Grassland birds are in trouble. We are appealing to the public for help.
Many of our grassland birds, like the Eastern Meadowlark, Bobolink, Northern Bobwhite, Savannah Sparrow, and others depend on open shrub and grassland habitat for nesting at this time of the year. Some are just returning from a winter's stay in Central and South America. Sadly, the amount of suitable nesting habitat in our part of the Mid-Atlantic Region is decreasing, and the number of grassland birds is in decline. This worrisome development is cause for concern and action.
Area residents who own or manage large grasslands are encouraged to get acquainted with and implement conservation practices aimed at saving nesting birds and other wildlife. Delayed mowing, reduced mowing, and rotational mowing are examples of simple techniques that can be used to protect grassland birds and their habitat.
For example, large fields not in the production of hay or used as pasture could be mowed once a year, in the fall, to allow grassland birds a chance to nest and raise a family. In contrast, mowing in the spring can have disastrous consequences and wipe out nests, eggs, and baby birds.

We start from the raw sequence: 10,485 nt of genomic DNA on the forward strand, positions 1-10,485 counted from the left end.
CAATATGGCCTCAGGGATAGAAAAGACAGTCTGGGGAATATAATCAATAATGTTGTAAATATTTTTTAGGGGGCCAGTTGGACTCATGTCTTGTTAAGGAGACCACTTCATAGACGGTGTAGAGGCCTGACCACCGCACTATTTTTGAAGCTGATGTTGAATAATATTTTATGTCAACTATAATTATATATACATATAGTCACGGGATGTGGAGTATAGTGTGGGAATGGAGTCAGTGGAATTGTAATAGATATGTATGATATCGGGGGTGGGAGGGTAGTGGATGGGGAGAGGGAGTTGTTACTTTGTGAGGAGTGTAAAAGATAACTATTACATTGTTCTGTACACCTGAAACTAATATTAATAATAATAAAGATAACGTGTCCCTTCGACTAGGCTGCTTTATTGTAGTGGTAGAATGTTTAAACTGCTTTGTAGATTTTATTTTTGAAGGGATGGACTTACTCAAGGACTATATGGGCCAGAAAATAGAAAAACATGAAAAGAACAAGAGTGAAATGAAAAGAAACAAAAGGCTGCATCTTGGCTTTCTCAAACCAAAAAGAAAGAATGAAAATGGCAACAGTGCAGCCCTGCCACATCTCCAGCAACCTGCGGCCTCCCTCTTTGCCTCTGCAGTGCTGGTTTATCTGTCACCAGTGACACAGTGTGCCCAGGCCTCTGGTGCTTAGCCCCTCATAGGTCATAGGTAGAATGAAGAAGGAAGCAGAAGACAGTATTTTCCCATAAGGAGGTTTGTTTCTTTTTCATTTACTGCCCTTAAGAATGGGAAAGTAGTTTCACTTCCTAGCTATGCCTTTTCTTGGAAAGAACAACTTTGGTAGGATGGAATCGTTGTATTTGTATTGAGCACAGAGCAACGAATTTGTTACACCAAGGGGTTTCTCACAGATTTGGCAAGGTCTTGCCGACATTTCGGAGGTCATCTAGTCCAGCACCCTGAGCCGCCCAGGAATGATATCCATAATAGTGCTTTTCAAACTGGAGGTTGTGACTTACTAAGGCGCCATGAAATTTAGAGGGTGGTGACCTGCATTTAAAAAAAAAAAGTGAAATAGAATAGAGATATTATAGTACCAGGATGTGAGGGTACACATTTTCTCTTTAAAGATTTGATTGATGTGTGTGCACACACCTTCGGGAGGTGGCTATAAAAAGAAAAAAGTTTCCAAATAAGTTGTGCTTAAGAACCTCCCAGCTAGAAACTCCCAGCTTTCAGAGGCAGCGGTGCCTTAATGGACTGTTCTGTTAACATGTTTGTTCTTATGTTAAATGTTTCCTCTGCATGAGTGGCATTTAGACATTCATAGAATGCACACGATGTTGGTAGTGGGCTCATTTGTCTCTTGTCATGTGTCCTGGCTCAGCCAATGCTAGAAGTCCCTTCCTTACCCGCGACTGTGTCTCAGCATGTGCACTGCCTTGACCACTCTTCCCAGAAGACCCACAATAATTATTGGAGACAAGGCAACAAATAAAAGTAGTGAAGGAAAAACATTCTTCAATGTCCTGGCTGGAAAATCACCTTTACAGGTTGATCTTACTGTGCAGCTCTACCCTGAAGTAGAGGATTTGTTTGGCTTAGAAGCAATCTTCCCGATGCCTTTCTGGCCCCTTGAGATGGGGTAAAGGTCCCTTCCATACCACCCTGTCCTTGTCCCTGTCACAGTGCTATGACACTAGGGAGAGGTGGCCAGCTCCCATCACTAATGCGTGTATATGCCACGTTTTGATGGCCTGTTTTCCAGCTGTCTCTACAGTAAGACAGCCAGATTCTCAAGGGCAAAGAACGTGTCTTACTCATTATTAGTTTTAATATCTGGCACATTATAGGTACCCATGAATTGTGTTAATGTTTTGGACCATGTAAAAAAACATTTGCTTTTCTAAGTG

Homeowners with extensive lawns and grassy expanses can help by reducing or eliminating mowing on their property to create new habitat for nesting birds. Taking this a step further, sowing native wild flower seeds can transform a large lawn into a colorful meadow that benefits pollinators as well as grassland birds.
Birds are very important, and we need to pay attention to trends in their wellbeing. Habitat loss may be the biggest threat that they face. Our use of simple conservation management practices can make a difference, especially in the spring and early summer, when grassland birds nest and breed.
For more information, see . Our birds need your assistance for their nesting safety and survival.
president, Audubon Society